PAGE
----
Crowdfunding in the Gaming Industry: Kickstarter and Beyond

By Srikanth
8 Min Read
Crowdfunding in the Gaming Industry: Kickstarter and Beyond 1

Crowdfunding is a unique opportunity for businesses, especially in the video gaming industry, to get a chance to develop their projects. After the 2007 financial crisis, numerous technological companies found themselves lacking access to conventional capital that was nowhere to be taken from. Eventually, a lifeline for these innovative companies turned out to be crowdfunding.


In a few short years, crowdfunding has established itself as a fundamental pillar in the evolution of video game development, along with several other industries. While not every creator can enjoy the benefits of traditional funding avenues, crowdfunding is definitely a way to promote and develop very promising projects if people believe in them.

Not all industries that are associated with games can enjoy crowdfunding; for example, if you look at $5 deposit casino sites at CasinosHunter, none of them was or could be developed using crowdfunding. One of the key reasons is that casinos do not make their own games, they buy games from providers. On the other hand, some indie providers might have used crowdfunding to make their first games. So it all depends. In this post, we tell more about the intricacies of crowdfunding.

What Is Crowdfunding, Exactly?

Crowdfunding, simply put, involves rallying a “crowd” or a collective to finance your project, steering away from relying on major investors as most companies tend to do. In fact, proving the game’s worth to major investors and eventually becoming dependent on their view is a harder task than proving a game’s worth to potential players directly (or basically other stakeholders in the industry).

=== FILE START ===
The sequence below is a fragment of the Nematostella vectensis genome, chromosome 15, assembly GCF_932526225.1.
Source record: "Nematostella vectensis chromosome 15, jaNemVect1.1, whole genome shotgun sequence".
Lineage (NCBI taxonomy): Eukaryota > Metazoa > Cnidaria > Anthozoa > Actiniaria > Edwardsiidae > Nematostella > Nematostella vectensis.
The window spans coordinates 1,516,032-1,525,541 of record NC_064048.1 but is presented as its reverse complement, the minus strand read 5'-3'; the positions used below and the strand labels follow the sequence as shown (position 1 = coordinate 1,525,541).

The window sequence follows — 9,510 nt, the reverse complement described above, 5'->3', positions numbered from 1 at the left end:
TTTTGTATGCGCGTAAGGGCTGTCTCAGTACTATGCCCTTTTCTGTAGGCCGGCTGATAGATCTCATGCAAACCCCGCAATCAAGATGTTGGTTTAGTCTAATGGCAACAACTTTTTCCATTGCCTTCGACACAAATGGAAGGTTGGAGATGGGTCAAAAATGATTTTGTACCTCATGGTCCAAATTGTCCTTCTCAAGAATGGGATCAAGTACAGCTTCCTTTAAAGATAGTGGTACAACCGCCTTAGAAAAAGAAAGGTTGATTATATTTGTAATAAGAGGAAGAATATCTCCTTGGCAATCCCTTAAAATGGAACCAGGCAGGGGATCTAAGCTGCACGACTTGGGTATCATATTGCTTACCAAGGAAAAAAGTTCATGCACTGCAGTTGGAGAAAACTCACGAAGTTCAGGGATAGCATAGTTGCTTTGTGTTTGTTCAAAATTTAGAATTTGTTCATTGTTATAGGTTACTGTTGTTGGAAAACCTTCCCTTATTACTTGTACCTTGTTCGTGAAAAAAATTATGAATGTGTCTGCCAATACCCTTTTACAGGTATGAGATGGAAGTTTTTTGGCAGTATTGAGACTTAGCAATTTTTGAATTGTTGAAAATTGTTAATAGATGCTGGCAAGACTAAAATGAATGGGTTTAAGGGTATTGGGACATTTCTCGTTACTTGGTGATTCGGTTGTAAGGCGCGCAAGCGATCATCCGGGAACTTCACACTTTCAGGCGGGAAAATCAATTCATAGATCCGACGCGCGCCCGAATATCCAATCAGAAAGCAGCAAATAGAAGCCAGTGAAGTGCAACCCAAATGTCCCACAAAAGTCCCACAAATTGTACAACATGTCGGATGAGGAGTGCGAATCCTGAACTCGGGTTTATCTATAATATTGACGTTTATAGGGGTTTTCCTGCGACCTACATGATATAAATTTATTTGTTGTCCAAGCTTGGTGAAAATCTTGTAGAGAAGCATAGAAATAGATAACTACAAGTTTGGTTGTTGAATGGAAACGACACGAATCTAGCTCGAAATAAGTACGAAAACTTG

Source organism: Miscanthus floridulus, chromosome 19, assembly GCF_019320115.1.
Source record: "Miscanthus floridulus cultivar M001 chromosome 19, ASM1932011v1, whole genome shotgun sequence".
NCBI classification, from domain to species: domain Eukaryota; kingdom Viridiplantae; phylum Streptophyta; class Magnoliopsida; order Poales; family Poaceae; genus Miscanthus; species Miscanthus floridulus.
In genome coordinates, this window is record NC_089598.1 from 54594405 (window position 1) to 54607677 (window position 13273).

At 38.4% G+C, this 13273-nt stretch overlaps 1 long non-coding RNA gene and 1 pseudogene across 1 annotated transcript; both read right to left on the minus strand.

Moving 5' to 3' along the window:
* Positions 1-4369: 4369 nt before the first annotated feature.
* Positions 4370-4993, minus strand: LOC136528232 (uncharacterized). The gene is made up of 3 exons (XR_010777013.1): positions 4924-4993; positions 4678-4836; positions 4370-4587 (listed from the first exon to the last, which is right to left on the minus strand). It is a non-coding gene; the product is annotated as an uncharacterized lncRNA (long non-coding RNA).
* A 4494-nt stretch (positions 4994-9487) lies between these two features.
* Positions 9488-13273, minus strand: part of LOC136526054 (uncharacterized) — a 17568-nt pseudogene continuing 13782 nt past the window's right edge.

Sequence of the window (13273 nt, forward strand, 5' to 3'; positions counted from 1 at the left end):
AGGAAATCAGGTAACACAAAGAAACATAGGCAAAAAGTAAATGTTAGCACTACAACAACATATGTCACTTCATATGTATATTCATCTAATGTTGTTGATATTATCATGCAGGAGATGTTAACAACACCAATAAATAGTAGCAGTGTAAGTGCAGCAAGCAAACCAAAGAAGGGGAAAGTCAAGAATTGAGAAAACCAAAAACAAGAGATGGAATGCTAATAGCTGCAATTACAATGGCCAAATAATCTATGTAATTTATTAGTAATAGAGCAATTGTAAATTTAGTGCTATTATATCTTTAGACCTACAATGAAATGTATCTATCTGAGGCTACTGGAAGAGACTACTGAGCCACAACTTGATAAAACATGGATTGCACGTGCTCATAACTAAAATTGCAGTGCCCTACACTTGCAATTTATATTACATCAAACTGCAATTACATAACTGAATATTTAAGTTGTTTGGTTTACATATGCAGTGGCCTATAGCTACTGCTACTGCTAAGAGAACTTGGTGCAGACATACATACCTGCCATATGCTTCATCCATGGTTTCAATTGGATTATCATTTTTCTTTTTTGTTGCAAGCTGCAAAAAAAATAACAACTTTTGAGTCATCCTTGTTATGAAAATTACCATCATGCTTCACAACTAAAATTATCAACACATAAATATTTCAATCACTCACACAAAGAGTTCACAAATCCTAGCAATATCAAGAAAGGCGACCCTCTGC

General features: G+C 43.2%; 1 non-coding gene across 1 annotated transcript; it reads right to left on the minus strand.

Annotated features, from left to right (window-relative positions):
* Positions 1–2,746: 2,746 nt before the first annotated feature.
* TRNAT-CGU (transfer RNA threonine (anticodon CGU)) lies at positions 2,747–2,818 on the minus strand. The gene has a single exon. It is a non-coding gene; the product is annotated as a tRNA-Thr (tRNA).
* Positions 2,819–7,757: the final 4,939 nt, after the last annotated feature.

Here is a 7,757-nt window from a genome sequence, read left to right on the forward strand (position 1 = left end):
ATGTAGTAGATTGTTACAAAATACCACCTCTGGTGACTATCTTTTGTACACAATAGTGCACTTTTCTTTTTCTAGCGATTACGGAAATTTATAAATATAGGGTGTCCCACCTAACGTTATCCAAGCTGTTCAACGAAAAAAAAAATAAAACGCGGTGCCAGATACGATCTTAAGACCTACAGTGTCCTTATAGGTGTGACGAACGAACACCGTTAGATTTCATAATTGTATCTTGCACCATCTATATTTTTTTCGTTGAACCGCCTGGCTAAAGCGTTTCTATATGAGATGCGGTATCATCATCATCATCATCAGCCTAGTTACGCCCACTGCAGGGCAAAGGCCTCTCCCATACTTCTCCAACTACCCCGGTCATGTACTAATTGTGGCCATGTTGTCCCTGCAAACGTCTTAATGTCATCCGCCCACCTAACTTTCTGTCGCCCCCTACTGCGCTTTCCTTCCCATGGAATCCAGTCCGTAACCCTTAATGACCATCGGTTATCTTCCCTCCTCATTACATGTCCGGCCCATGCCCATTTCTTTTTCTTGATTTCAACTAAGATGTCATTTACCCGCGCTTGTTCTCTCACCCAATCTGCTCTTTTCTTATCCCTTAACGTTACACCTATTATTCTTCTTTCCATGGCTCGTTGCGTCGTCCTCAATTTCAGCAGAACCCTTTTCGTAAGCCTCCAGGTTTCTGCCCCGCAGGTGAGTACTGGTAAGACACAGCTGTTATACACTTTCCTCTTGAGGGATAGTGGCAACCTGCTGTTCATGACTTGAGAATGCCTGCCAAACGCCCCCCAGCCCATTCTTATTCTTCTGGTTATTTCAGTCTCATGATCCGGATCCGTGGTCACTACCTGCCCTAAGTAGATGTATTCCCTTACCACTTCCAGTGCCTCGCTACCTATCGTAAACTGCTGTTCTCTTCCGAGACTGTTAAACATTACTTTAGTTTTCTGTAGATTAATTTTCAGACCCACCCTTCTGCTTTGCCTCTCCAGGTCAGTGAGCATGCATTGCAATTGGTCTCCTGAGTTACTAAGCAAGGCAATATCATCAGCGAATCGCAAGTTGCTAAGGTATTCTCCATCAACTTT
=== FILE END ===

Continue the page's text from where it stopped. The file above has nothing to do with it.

In the array of video game funding options, crowdfunding campaigns have emerged not only as a source of financial backing for smaller studios but also as effective publicity platforms. Yes, crowdfunding has more chances if the company has already built an audience but these processes can go simultaneously. This is because the nature of these campaigns directly fosters community building in the first place.

It is important to keep in mind that although many projects start well with their crowdfunding campaigns, not all of them cross the release line. In addition to the fact that a successful campaign demands huge effort, commitment, and dedication, it is also a fact that not all games are really fitting for the crowdfunding model.

What Games Are More Likely To Be Success With Crowdfunding?

Crowdfunding platforms, especially the major ones, prove advantageous for games that leverage nostalgia in a powerful and compelling way or explore genres overlooked by most developers.

This explains the success of titles like Mighty No.9, Bloodstained: Ritual of the Night, and Yooka-Laylee on crowdfunding platforms. These games cleverly tap into the fond memories associated with the Mega Man, Castlevania, and other franchises, respectively.

Using the nostalgic charm of some classic games to push forward a new one is an efficient method for at least attracting the attention of the audience, but this is not all. Crowdfunding can be extremely valuable as a method of testing some completely new concepts that may be way out of the mainstream genres but the developers believe in their value.